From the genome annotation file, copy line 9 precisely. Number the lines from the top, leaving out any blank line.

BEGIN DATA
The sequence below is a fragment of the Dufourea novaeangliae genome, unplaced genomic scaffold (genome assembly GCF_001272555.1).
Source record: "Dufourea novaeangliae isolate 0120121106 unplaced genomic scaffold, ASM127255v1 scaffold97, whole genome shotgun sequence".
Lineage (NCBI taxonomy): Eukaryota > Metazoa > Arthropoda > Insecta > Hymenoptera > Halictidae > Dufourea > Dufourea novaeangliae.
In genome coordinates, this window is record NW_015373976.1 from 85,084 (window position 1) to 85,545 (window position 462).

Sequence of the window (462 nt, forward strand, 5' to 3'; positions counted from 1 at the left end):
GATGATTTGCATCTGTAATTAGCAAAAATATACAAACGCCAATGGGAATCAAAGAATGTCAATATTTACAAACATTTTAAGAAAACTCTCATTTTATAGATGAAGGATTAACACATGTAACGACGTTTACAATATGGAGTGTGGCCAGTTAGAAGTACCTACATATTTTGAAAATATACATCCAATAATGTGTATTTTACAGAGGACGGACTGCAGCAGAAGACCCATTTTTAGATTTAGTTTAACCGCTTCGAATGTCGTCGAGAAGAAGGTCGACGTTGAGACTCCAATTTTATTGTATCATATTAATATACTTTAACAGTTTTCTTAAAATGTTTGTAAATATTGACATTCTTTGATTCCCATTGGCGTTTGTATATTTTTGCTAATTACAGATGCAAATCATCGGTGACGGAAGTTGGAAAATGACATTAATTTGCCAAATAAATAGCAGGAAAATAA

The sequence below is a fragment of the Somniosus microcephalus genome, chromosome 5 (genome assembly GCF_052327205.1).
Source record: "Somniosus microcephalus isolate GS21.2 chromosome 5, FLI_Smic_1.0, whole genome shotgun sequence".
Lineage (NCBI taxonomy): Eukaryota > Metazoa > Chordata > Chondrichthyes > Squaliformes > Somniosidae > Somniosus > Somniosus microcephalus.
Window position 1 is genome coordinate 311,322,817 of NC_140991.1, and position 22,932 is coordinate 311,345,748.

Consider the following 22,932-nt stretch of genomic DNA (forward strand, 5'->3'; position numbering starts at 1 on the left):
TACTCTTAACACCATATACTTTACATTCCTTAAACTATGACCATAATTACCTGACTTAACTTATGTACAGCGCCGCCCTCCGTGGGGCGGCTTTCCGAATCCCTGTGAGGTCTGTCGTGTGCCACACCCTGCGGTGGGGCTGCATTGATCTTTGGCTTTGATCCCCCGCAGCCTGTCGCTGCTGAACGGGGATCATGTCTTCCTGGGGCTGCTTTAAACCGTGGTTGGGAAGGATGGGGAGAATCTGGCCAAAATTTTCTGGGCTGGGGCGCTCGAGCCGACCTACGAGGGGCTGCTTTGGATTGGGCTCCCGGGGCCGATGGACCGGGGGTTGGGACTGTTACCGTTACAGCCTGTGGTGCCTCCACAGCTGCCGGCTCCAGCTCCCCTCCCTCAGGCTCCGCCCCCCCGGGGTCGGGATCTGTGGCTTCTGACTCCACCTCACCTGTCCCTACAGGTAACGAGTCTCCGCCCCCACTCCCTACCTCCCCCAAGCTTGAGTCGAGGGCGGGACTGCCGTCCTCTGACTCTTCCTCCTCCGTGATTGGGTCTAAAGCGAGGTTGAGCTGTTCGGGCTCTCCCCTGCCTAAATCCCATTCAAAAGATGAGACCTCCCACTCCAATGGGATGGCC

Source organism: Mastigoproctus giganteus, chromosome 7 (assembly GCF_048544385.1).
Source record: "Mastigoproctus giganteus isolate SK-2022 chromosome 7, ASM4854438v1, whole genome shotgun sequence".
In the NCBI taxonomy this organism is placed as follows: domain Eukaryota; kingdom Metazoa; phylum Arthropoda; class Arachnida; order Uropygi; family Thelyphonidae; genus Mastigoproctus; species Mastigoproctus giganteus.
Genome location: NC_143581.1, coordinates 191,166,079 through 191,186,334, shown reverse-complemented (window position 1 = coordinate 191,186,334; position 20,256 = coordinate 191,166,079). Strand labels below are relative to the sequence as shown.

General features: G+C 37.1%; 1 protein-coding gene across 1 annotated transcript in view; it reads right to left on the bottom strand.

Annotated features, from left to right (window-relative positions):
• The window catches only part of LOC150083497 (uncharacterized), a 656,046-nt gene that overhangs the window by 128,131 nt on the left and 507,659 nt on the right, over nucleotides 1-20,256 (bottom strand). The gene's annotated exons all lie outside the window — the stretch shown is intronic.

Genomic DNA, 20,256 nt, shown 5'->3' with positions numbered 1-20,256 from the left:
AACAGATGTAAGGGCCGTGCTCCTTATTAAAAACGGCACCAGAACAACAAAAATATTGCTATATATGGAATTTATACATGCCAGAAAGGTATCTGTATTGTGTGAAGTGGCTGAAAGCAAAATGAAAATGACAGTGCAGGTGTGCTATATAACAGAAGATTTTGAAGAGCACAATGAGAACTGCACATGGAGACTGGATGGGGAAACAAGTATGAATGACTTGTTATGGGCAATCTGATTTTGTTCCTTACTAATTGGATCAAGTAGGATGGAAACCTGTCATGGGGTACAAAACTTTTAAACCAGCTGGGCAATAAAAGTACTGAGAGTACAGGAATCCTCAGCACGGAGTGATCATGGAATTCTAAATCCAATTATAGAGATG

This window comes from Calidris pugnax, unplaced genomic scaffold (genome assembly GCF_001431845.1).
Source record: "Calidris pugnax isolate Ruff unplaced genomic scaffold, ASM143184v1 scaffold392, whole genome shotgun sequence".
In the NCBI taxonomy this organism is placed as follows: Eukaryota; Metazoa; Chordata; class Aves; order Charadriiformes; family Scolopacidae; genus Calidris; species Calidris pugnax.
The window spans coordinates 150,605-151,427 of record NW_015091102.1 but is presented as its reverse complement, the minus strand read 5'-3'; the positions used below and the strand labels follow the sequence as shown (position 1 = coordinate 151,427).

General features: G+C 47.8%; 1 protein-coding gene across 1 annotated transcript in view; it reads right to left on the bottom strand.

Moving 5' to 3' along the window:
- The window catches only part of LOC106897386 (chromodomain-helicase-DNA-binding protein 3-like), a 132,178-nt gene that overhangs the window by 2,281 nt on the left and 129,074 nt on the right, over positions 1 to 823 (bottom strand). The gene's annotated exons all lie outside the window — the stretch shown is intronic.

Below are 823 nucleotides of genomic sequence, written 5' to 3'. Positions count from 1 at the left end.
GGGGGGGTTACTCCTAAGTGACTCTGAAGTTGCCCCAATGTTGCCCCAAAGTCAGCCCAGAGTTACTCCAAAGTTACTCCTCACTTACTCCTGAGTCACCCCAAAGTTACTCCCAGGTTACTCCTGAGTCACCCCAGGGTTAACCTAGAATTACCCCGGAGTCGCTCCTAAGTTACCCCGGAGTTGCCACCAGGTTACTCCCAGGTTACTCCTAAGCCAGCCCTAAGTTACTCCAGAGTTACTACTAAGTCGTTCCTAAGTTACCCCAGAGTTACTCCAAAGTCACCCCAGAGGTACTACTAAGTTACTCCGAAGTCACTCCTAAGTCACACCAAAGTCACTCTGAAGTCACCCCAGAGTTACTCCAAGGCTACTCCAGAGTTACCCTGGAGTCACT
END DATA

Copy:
Lineage (NCBI taxonomy): Eukaryota > Metazoa > Chordata > Chondrichthyes > Squaliformes > Somniosidae > Somniosus > Somniosus microcephalus.